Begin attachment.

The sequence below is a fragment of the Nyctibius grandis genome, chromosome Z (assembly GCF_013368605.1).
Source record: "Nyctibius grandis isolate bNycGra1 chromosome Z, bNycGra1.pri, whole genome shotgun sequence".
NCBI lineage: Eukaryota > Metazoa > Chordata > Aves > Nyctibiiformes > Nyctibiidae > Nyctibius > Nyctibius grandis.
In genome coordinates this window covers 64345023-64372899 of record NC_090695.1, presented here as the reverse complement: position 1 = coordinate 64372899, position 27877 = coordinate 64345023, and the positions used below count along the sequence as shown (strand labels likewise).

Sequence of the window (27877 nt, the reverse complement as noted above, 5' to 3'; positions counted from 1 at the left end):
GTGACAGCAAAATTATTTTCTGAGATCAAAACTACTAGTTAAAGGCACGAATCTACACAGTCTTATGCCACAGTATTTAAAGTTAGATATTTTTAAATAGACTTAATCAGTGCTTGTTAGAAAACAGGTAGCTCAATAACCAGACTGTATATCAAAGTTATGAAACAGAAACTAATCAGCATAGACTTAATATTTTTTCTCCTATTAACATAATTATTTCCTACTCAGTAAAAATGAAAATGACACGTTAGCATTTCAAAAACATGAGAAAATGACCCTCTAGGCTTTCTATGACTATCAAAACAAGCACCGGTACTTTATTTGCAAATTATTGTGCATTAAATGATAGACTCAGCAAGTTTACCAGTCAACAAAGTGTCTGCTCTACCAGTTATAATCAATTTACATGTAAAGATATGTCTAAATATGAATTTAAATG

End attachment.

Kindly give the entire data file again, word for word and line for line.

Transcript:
The sequence below is a fragment of the Nyctibius grandis genome, chromosome Z (assembly GCF_013368605.1).
Source record: "Nyctibius grandis isolate bNycGra1 chromosome Z, bNycGra1.pri, whole genome shotgun sequence".
NCBI lineage: Eukaryota > Metazoa > Chordata > Aves > Nyctibiiformes > Nyctibiidae > Nyctibius > Nyctibius grandis.
In genome coordinates this window covers 64345023-64372899 of record NC_090695.1, presented here as the reverse complement: position 1 = coordinate 64372899, position 27877 = coordinate 64345023, and the positions used below count along the sequence as shown (strand labels likewise).

Sequence of the window (27877 nt, the reverse complement as noted above, 5' to 3'; positions counted from 1 at the left end):
GTGACAGCAAAATTATTTTCTGAGATCAAAACTACTAGTTAAAGGCACGAATCTACACAGTCTTATGCCACAGTATTTAAAGTTAGATATTTTTAAATAGACTTAATCAGTGCTTGTTAGAAAACAGGTAGCTCAATAACCAGACTGTATATCAAAGTTATGAAACAGAAACTAATCAGCATAGACTTAATATTTTTTCTCCTATTAACATAATTATTTCCTACTCAGTAAAAATGAAAATGACACGTTAGCATTTCAAAAACATGAGAAAATGACCCTCTAGGCTTTCTATGACTATCAAAACAAGCACCGGTACTTTATTTGCAAATTATTGTGCATTAAATGATAGACTCAGCAAGTTTACCAGTCAACAAAGTGTCTGCTCTACCAGTTATAATCAATTTACATGTAAAGATATGTCTAAATATGAATTTAAATG